Remarks by Research Department Director Michel Strawczynski at the Eli Hurvitz Conference

Following are remarks by Research Department Director Michel Strawczynski on December 15, 2020, as part of the labor market session at the Israel Democracy Institute’s Eli Hurvitz Conference:

 

·         The lockdown imposed on the economy due to the second wave led to an increase in broad unemployment; since a partial opening for some industries was allowed, a decline can be seen in the number of those temporarily absent from work (on unpaid leave).

·         An analysis of the lockdowns over time indicates that each time a lockdown is imposed there is a sharp increase in the number of those temporarily absent, with a decline in the figures when the economy is reopened. In contrast, among the unemployed and those not participating as a result of the coronavirus crisis, there is an increase over time.

·         The composition of broad unemployment by quintiles indicates that among the unemployed and those not participating as a result of the coronavirus, the main adverse impact is among low income earners; in contrast, those temporarily absent from work (unpaid leave) are mainly high wage earners.

 

An analysis of the labor market presented by Prof. Michel Strawczynski as part of the Eli Hurvitz Conference indicates that the fluctuations in the broad unemployment rate are in line with the lockdowns imposed by the government to deal with the morbidity and infection rate due to the spread of the coronavirus. While during the first lockdown in April, the broad unemployment rate reached approximately 35 percent of the labor force, during the second lockdown the broad unemployment rate was 23 percent at its peak, and since the opening it declined to 15 percent (data updated through mid-November).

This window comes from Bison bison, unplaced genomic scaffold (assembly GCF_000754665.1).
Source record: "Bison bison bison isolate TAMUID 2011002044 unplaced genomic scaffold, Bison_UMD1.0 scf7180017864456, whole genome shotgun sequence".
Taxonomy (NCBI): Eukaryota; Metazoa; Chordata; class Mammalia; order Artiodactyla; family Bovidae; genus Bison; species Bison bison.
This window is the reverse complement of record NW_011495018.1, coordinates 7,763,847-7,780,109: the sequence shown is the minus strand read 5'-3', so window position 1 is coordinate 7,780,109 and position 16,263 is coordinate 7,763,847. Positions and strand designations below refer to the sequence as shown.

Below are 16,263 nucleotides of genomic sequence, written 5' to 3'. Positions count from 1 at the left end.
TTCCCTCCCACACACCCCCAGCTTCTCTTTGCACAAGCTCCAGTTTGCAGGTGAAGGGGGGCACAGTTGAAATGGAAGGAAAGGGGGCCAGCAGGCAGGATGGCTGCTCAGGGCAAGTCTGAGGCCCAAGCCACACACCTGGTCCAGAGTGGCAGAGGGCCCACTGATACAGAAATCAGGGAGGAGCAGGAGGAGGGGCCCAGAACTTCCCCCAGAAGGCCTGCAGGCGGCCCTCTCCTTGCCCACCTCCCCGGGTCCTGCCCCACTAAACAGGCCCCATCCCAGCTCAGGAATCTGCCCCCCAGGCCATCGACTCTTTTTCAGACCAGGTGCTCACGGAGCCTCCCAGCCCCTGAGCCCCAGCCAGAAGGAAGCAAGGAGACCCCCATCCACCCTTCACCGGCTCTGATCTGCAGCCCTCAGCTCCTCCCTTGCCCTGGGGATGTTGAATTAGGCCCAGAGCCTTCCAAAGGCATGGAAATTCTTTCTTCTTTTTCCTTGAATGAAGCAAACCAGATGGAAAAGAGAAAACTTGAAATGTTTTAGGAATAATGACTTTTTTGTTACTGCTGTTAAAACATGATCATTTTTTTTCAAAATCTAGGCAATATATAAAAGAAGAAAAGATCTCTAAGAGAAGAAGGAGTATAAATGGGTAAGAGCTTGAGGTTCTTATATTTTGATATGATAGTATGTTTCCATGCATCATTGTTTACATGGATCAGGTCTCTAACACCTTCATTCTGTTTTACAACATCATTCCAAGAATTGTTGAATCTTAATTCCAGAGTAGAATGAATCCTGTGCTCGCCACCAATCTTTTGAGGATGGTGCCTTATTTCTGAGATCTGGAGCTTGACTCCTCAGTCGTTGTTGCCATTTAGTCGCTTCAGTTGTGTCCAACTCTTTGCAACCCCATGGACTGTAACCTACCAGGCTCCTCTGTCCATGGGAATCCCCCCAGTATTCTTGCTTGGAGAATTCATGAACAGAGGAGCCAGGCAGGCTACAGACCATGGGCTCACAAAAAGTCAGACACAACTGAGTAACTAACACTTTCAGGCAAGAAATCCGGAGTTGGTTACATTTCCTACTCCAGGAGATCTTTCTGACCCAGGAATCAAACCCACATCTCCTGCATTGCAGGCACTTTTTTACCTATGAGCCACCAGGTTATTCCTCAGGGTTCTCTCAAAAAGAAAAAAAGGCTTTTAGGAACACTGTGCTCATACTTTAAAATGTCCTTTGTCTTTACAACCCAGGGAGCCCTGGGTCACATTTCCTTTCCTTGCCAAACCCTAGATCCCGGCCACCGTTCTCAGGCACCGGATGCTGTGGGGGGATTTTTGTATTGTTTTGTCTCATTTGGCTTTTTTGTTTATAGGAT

When looking at the composition of broad unemployment, what stands out is that the temporarily absent respond directly to the closures, while in the two other groups there is a trend of increase relative to the period before coronavirus. Thus, among nonparticipants, whose share was near zero in the first lockdown, their share reached 2.5 percent of the labor force. In terms of the unemployed, their share increased from about 3 percent before the coronavirus to about 5 percent in November – with a longer term increase that renewed due to the imposing of the second lockdown (Figure 1).